President Obama, like all Presidents before him, delivered a farewell address to the United States on January 20, 2017. As he stepped down as President he was eloquent and it was as clear as ever that he is a master of oration. Obama will go down in history as the first Black President as well as a strong orator who had the ability to captivate an audience through his use of ethos, pathos and logos amongst other rhetorical devices. His farewell address is a perfect example of Obama’s mastery of discourse as it is chock full of oratorical devices. Obama’s message to the American people and to the rest of the world is that it is essential that we maintain a sense of what it means to have a democracy and that in order to maintain peace and …show more content…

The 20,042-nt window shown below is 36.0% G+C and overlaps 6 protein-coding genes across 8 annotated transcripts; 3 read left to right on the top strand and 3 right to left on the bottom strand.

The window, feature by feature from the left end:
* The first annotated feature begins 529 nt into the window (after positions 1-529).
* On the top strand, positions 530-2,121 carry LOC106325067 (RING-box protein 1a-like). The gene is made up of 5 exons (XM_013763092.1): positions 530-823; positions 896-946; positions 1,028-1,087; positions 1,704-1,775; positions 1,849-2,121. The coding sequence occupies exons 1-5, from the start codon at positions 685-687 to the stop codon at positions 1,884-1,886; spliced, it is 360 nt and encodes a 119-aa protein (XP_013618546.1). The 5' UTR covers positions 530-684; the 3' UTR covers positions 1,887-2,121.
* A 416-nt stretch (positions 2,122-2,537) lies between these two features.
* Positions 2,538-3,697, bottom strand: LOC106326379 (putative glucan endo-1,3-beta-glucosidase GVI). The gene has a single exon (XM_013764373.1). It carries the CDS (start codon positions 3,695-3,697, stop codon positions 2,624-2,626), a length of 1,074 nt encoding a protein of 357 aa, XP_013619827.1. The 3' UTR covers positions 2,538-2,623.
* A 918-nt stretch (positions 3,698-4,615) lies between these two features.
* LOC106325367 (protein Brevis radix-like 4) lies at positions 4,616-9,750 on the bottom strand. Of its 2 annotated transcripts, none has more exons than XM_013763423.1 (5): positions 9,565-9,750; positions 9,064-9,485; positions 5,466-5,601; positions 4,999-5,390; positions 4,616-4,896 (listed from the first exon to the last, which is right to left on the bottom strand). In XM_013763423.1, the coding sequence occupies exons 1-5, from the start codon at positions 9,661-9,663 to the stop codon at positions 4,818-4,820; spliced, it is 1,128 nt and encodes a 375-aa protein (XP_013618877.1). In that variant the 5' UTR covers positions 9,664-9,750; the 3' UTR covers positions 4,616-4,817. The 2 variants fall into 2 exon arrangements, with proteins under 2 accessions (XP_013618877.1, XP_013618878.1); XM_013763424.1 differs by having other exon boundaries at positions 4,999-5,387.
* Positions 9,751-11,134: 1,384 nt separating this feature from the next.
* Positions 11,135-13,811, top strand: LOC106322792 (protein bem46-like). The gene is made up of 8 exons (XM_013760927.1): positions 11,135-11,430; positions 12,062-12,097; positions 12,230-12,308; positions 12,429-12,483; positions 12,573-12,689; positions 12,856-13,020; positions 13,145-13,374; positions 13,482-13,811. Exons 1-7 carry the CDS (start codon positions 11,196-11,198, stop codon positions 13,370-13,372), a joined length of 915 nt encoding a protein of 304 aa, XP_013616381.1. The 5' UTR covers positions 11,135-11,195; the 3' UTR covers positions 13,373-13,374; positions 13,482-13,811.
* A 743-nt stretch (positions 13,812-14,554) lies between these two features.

He goes on to discuss the notion of democracy and the fact that when people come together they can insist that democratic ideals are essential for everyone even if we do not always agree on the same ideas. He stresses the notion that democracy is not about always getting along or agreeing but in working towards solutions that will make the world a better place for all. He suggests that democracy is not only “his belief” but that it is the “beating heart of our American idea” which is a phrase that combines both logos and pathos. By using the phrase beating heart, Obama draws on the audience’s passion for their country while at the same time establishing the notion that democracy is a reasonable idea that should be adhered to. Obama goes on to note that, “For 240 years, our nation’s call to citizenship has given work and purpose to each new generation.” By drawing on the over 200 years of democracy that exist within the US Obama established democracy as a credible approach to human organization. The crux of his speech is democracy so here he uses ethos to enhance the credibility of the democratic approach in order to ascertain that people take the concept seriously. In this way he is subtly suggesting that there is potentially a movement towards dismantling democracy through a more authoritarian rule with the new President. After this statement he goes on to cite the various achievements that were accomplished due